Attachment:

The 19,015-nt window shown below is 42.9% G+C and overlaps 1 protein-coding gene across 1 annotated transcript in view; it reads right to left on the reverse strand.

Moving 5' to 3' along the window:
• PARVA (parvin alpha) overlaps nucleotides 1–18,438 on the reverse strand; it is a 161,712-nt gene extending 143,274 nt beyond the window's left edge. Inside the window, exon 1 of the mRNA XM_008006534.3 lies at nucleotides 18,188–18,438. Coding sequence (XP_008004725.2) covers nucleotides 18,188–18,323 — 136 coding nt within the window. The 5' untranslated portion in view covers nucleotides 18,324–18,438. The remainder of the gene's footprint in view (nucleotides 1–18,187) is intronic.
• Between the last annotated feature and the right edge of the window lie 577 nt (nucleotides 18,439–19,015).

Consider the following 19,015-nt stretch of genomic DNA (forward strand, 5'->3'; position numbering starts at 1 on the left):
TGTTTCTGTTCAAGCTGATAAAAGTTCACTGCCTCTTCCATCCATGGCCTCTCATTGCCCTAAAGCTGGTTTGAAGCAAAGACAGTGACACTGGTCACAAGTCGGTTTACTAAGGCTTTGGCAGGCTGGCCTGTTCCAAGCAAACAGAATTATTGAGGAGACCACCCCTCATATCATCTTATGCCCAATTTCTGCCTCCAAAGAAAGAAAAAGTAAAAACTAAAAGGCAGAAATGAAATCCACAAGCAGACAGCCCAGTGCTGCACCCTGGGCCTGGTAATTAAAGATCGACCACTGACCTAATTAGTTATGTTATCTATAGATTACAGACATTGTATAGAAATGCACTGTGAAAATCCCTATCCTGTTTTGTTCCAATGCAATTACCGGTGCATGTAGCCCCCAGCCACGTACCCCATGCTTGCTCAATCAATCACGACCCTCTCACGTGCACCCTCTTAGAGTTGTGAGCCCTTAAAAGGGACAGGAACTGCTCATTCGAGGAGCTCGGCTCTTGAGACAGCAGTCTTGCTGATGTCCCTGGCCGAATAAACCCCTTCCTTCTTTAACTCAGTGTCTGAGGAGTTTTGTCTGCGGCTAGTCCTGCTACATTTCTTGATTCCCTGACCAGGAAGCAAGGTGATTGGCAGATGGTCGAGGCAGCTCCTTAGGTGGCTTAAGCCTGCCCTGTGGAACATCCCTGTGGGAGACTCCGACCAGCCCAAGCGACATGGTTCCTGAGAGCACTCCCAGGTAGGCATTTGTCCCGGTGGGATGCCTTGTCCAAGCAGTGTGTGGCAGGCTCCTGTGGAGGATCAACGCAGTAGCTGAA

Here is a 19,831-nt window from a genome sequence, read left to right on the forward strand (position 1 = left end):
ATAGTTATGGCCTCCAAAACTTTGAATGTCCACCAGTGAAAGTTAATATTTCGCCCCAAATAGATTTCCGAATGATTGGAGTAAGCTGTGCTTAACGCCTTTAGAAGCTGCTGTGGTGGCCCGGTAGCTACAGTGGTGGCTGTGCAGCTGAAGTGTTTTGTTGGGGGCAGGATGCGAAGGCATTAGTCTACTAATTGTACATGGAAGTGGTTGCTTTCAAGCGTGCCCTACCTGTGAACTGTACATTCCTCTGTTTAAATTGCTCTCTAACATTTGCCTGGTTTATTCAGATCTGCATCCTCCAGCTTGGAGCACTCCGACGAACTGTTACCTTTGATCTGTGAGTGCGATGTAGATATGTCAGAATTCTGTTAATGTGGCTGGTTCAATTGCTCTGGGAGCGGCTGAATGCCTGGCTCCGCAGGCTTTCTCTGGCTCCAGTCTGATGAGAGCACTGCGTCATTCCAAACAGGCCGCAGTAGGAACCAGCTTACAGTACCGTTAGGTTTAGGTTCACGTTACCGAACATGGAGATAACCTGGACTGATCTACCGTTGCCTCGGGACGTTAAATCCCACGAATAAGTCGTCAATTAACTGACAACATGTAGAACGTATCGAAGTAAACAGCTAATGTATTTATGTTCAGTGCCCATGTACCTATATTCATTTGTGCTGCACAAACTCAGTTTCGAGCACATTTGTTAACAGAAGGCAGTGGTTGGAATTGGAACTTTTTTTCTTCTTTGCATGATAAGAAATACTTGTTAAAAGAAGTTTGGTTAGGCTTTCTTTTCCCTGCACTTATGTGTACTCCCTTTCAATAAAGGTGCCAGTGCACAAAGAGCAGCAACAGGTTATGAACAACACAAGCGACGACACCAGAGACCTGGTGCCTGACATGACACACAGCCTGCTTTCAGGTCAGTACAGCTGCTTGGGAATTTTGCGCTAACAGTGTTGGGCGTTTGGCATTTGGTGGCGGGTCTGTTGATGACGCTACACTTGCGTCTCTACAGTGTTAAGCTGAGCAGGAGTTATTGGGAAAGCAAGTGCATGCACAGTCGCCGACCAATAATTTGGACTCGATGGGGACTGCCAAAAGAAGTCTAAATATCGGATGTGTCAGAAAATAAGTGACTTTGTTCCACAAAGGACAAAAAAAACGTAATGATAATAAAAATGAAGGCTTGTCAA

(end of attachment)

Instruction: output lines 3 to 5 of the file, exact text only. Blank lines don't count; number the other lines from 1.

• PARVA (parvin alpha) overlaps nucleotides 1–18,438 on the reverse strand; it is a 161,712-nt gene extending 143,274 nt beyond the window's left edge. Inside the window, exon 1 of the mRNA XM_008006534.3 lies at nucleotides 18,188–18,438. Coding sequence (XP_008004725.2) covers nucleotides 18,188–18,323 — 136 coding nt within the window. The 5' untranslated portion in view covers nucleotides 18,324–18,438. The remainder of the gene's footprint in view (nucleotides 1–18,187) is intronic.
• Between the last annotated feature and the right edge of the window lie 577 nt (nucleotides 18,439–19,015).

Consider the following 19,015-nt stretch of genomic DNA (forward strand, 5'->3'; position numbering starts at 1 on the left):